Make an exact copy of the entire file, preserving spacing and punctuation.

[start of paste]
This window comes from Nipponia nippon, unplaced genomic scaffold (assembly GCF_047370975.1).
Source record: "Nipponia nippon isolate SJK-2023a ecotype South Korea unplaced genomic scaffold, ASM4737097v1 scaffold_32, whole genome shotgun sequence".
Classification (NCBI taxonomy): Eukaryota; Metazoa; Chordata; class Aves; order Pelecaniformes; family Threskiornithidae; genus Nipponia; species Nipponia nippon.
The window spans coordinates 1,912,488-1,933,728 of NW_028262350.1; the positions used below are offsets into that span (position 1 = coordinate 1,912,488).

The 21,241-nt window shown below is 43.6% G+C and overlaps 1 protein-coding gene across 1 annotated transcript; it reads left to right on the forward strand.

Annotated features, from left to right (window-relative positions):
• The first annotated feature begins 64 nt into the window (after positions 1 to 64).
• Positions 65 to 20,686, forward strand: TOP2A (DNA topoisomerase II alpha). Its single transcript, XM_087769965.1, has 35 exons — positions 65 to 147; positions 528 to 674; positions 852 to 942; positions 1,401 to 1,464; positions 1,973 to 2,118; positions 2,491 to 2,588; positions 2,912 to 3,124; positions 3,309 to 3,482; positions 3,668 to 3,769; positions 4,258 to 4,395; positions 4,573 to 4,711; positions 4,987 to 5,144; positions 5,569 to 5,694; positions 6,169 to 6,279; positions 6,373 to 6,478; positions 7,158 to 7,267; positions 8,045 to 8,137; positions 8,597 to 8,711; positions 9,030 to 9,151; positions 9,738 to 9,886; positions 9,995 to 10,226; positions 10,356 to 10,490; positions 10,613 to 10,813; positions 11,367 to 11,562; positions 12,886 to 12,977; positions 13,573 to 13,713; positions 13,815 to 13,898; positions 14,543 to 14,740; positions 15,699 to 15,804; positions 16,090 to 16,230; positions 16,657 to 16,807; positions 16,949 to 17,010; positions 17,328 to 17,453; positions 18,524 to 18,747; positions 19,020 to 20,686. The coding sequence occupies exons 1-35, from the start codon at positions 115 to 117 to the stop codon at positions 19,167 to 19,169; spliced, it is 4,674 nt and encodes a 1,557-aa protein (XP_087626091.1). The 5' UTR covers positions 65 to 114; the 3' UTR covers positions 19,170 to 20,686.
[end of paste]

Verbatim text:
This window comes from Nipponia nippon, unplaced genomic scaffold (assembly GCF_047370975.1).
Source record: "Nipponia nippon isolate SJK-2023a ecotype South Korea unplaced genomic scaffold, ASM4737097v1 scaffold_32, whole genome shotgun sequence".
Classification (NCBI taxonomy): Eukaryota; Metazoa; Chordata; class Aves; order Pelecaniformes; family Threskiornithidae; genus Nipponia; species Nipponia nippon.
The window spans coordinates 1,912,488-1,933,728 of NW_028262350.1; the positions used below are offsets into that span (position 1 = coordinate 1,912,488).

The 21,241-nt window shown below is 43.6% G+C and overlaps 1 protein-coding gene across 1 annotated transcript; it reads left to right on the forward strand.

Annotated features, from left to right (window-relative positions):
• The first annotated feature begins 64 nt into the window (after positions 1 to 64).
• Positions 65 to 20,686, forward strand: TOP2A (DNA topoisomerase II alpha). Its single transcript, XM_087769965.1, has 35 exons — positions 65 to 147; positions 528 to 674; positions 852 to 942; positions 1,401 to 1,464; positions 1,973 to 2,118; positions 2,491 to 2,588; positions 2,912 to 3,124; positions 3,309 to 3,482; positions 3,668 to 3,769; positions 4,258 to 4,395; positions 4,573 to 4,711; positions 4,987 to 5,144; positions 5,569 to 5,694; positions 6,169 to 6,279; positions 6,373 to 6,478; positions 7,158 to 7,267; positions 8,045 to 8,137; positions 8,597 to 8,711; positions 9,030 to 9,151; positions 9,738 to 9,886; positions 9,995 to 10,226; positions 10,356 to 10,490; positions 10,613 to 10,813; positions 11,367 to 11,562; positions 12,886 to 12,977; positions 13,573 to 13,713; positions 13,815 to 13,898; positions 14,543 to 14,740; positions 15,699 to 15,804; positions 16,090 to 16,230; positions 16,657 to 16,807; positions 16,949 to 17,010; positions 17,328 to 17,453; positions 18,524 to 18,747; positions 19,020 to 20,686. The coding sequence occupies exons 1-35, from the start codon at positions 115 to 117 to the stop codon at positions 19,167 to 19,169; spliced, it is 4,674 nt and encodes a 1,557-aa protein (XP_087626091.1). The 5' UTR covers positions 65 to 114; the 3' UTR covers positions 19,170 to 20,686.